People who work for themselves, such as limited company contractors and freelancers, are typically much happier in their jobs than their counterparts in a more traditional form of employment.
This is the finding of a new research paper published by experts from the University of Sheffield and the University of Exeter, which has been featured in the journal 'Work, Employment and Society'.
Data pertaining to some 5,000 self-employed workers from across the UK, US, Australia and New Zealand was analysed for the study. While it was found that contractors and freelancers often worked longer hours than their office-based peers, self-employed workers were, on the whole, much happier in their professional lives.
This was because they were more likely to be working in a field that they felt passionate about, meaning they were better engaged with their work and therefore more likely to experience a higher level of job satisfaction.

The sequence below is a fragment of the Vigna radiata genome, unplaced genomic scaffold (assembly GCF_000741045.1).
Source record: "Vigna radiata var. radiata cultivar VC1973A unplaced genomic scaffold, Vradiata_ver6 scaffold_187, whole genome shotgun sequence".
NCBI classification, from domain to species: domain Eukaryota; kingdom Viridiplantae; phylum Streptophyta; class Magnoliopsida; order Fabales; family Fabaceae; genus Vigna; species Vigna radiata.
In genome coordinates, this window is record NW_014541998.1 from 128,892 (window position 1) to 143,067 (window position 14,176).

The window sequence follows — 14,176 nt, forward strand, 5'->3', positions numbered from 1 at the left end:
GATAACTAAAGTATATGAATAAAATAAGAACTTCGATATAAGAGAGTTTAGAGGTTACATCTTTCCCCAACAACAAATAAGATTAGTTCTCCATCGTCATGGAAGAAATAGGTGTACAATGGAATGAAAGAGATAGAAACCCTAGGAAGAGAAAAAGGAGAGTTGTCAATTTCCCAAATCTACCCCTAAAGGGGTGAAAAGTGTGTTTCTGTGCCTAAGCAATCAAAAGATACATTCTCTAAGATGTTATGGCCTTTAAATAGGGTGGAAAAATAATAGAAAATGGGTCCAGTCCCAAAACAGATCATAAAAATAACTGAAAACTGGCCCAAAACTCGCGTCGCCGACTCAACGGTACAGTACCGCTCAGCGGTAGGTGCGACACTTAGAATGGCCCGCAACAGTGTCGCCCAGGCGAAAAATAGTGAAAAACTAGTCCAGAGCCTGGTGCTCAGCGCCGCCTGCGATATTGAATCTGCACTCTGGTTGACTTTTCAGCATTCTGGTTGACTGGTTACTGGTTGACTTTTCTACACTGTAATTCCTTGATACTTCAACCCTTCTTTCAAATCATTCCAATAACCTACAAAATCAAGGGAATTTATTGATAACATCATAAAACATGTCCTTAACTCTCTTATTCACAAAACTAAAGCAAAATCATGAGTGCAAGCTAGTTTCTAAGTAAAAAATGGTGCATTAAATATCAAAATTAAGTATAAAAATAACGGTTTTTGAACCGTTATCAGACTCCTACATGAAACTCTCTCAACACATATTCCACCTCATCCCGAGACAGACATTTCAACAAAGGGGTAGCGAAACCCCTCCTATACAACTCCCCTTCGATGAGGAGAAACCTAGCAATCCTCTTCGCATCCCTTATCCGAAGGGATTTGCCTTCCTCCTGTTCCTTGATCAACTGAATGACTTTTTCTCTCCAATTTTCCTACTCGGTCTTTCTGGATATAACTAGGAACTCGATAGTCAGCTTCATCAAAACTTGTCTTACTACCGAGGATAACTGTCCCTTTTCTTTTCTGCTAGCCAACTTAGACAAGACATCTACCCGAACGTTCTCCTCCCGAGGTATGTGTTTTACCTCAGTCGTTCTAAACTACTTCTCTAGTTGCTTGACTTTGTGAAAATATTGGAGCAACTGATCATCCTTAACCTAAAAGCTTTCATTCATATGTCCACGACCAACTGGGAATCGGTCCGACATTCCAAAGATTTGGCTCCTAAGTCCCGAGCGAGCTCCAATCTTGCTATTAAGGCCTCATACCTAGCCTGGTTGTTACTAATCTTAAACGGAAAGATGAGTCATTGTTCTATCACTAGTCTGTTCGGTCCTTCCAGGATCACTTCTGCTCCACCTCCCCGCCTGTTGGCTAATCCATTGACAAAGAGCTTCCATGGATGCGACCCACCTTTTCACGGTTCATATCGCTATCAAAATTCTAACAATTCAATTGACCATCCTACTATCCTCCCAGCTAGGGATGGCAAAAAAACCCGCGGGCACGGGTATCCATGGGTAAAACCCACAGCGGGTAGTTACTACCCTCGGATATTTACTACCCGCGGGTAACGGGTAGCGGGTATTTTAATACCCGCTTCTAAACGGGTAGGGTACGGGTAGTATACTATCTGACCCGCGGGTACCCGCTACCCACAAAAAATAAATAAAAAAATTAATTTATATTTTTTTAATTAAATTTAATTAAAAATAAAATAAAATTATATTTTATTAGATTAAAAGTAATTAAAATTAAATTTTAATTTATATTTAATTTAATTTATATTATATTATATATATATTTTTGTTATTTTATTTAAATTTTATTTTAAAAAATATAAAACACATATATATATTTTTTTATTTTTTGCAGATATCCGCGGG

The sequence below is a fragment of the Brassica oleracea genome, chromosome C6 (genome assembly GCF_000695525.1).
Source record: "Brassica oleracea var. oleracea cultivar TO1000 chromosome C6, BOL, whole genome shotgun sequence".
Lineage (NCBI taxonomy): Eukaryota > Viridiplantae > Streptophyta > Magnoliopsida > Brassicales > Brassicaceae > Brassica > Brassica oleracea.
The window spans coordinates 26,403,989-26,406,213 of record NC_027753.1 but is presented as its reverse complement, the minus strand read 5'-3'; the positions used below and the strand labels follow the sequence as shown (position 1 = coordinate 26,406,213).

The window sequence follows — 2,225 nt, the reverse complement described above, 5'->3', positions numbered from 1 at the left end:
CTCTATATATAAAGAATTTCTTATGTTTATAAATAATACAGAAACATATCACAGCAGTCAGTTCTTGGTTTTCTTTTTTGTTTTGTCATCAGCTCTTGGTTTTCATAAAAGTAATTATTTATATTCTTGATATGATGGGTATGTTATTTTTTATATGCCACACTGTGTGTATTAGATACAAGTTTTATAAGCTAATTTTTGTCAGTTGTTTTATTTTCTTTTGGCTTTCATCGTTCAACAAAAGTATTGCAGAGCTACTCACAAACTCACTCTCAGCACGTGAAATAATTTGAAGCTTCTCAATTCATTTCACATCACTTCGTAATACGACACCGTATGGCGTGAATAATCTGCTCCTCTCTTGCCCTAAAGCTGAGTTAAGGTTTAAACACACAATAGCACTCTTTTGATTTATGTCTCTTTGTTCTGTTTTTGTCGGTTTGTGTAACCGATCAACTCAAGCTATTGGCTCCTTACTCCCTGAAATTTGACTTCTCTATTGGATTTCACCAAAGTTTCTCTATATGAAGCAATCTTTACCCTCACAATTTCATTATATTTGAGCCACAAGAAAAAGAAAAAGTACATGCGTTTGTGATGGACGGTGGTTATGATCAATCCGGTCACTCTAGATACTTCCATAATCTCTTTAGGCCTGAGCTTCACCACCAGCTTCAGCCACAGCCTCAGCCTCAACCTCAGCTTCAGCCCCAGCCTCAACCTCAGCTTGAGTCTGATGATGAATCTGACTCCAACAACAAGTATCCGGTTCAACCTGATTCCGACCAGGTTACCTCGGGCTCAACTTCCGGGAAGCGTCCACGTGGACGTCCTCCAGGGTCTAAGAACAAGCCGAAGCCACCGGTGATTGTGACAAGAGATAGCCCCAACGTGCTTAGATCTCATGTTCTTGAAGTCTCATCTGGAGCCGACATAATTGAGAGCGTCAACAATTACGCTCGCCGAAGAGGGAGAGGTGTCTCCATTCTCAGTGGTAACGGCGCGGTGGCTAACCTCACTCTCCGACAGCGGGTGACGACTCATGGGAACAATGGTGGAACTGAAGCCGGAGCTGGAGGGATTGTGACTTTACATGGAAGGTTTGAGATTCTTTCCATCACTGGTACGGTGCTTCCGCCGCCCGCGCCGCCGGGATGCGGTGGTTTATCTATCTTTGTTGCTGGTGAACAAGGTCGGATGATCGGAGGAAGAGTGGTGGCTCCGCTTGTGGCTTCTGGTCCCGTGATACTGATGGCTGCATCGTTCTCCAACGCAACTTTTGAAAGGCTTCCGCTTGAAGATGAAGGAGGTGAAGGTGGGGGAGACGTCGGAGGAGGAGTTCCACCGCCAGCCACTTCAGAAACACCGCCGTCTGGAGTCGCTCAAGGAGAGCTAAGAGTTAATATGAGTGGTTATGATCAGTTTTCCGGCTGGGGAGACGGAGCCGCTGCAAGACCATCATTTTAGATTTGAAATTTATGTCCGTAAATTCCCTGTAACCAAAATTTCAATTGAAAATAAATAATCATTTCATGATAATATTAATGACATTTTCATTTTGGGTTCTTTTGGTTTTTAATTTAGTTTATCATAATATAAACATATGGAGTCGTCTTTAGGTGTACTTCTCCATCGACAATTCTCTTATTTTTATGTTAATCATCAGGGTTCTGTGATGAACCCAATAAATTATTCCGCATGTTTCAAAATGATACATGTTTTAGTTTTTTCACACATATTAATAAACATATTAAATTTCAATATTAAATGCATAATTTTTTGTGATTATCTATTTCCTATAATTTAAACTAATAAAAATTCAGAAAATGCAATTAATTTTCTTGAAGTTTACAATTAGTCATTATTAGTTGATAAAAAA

In addition, the research showed that self-employed individuals tended to find themselves with greater opportunities for innovation, as well as an increased drive to achieve challenging targets and meet high standards for their clients.
While this might sound demanding, the increased levels of power and control that limited company contractors and freelancers have over their professional lives means they can work towards these targets in a way that suits them - they can make sure assignments fit around their personal commitments, allowing for a healthy work-life balance.
Commenting on the findings, Professor Peter Warr of the University of Sheffield's Institute of Work Psychology, explained: "Professional workers who are self-employed really value the autonomy they have. They have the freedom to innovate, express their own views, have influence beyond their own role, and compete with other companies and people.
"They really get to use their own expertise, so don't seem to mind working long hours. They can find meeting high standards really fulfilling."